Objective-C has passed on. This language is no more. It has ceased to be. It’s expired and gone to meet its maker. It’s a stiff. Bereft of life, it rests in peace. If you hadn’t continued to write it, it’d be pushing up the daisies. Its maintenance cycles are now history. It’s off the twig. It’s kicked the bucket. It’s shuffled off its mortal coil, run down the curtain and joined the choir invisible. This is an ex-language.
All jokes aside, it was a valiant effort. Birthed in a darker age, it was a shining light of thoughtfulness and consideration to solve the problems they saw in the programming landscape. C was about a decade old and its flaws were showing, and people were starting to agree that Assembly might not be the way to go. Inspired by Smalltalk, it was to be a solution to the then-difficult problem of making code more reusable.
Without Objective-C we never would have had NeXTSTEP, and thus never macOS nor iOS, at least not in the ways we know today. The language had a long and weaving path, passed from company to company. Though Apple would have you think it was exclusive to them, it was available to everyone through GCC and GNUStep.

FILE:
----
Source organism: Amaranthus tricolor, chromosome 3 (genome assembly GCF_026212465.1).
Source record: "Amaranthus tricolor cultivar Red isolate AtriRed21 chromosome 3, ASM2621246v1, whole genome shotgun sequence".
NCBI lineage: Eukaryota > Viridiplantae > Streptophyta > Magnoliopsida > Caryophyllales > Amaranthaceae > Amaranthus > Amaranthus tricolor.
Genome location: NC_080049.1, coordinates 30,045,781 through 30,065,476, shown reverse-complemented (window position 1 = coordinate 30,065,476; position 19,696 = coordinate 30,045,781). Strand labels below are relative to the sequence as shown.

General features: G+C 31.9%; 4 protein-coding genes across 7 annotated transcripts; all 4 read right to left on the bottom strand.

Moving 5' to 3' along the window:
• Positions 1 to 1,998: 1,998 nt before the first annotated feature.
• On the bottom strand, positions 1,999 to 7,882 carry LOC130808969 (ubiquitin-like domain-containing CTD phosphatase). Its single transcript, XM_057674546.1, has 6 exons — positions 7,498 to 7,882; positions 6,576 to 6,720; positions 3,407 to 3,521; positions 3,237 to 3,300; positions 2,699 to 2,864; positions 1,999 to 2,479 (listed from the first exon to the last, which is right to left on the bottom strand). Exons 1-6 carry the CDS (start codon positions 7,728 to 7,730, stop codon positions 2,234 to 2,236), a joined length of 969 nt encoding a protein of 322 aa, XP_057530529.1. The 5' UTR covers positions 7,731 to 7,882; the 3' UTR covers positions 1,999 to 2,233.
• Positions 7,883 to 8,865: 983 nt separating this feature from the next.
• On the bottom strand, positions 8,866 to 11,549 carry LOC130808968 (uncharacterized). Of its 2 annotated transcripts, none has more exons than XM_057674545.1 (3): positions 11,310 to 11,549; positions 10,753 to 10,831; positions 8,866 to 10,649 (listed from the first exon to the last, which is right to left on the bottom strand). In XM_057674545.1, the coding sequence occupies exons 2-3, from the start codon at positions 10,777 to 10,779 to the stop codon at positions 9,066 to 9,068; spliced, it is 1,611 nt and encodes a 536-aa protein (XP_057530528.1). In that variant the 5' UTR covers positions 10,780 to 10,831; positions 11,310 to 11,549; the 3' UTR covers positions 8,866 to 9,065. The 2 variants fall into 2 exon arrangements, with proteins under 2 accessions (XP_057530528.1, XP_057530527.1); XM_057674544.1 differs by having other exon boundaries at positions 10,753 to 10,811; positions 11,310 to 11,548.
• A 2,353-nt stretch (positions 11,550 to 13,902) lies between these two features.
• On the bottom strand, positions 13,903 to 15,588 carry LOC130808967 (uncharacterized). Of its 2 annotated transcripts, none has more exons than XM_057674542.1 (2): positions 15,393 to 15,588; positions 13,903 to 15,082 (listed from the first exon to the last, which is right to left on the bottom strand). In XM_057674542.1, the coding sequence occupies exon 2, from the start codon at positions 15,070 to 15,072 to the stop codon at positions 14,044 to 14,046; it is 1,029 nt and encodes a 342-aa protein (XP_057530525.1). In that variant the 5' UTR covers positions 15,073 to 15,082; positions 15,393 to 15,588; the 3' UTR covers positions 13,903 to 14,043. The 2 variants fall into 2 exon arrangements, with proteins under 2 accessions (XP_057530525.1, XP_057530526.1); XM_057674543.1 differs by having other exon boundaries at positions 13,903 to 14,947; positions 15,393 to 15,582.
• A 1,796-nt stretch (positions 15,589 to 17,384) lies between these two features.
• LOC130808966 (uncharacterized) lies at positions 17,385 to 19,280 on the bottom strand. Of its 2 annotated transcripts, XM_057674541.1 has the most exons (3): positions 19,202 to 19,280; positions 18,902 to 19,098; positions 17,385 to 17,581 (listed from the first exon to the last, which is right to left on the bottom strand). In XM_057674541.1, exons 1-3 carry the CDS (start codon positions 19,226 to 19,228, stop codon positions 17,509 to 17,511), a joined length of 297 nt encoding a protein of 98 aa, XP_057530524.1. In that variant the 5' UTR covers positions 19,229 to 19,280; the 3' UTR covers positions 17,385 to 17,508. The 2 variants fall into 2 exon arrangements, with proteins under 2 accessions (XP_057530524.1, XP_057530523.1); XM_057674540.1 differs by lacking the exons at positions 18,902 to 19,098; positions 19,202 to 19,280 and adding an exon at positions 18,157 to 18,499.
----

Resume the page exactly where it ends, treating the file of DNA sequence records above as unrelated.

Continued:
And though it brought us so much of the modern landscape of Apple software, as with all things, it too shall pass. It’s been a good, long 35 years, and it has been thoroughly surpassed. It did its best to keep up, moving from GCC to LLVM, interoperating with C++, trying to look more like Java, automatically counting its references, adding collection literals and other sugar, trying out garbage collection for awhile, and many more tweaks and bodges and history and context, more tools in the toolbelt of experienced developers, yet more to learn for newcomers. Alas, there’s only so much to be done that can keep a dying language alive, and its time has come.
Before it passed, Objective-C has given us many gifts and children. And one of its survivors is to fill the objective-hole. Brought into this world through that very same LLVM which its parent adopted, Swift looks a lot like its progenitor. It offers classes, parameter labels, collection literals, property delegation and observation, not to mention all the features it has gated behind its
@objc tag, like selectors and dynamic properties.
Swift learned a lot from Objective-C. It learned that the most important thing is use-site clarity, and that parameter labels aid that greatly. It learned that it’s not always the best idea to have a base class, nor to pass objects by reference. It learned that the best route to adoption is through syntax that is familiar to those coming from other platforms. It learned that static extension of existing types is safer and more useful than subclassing. It learned that function-passing is safer and more useful than delegates, selectors, and swizzling. Swift has a lot to owe to its late parent, both positive and negative examples. It improves on Objective-C in almost every way, and isn’t afraid to dramatically change itself in the name of improvement.
Objective-C is dead. Long live Swift.
⚰️ Rest in Peace, sweet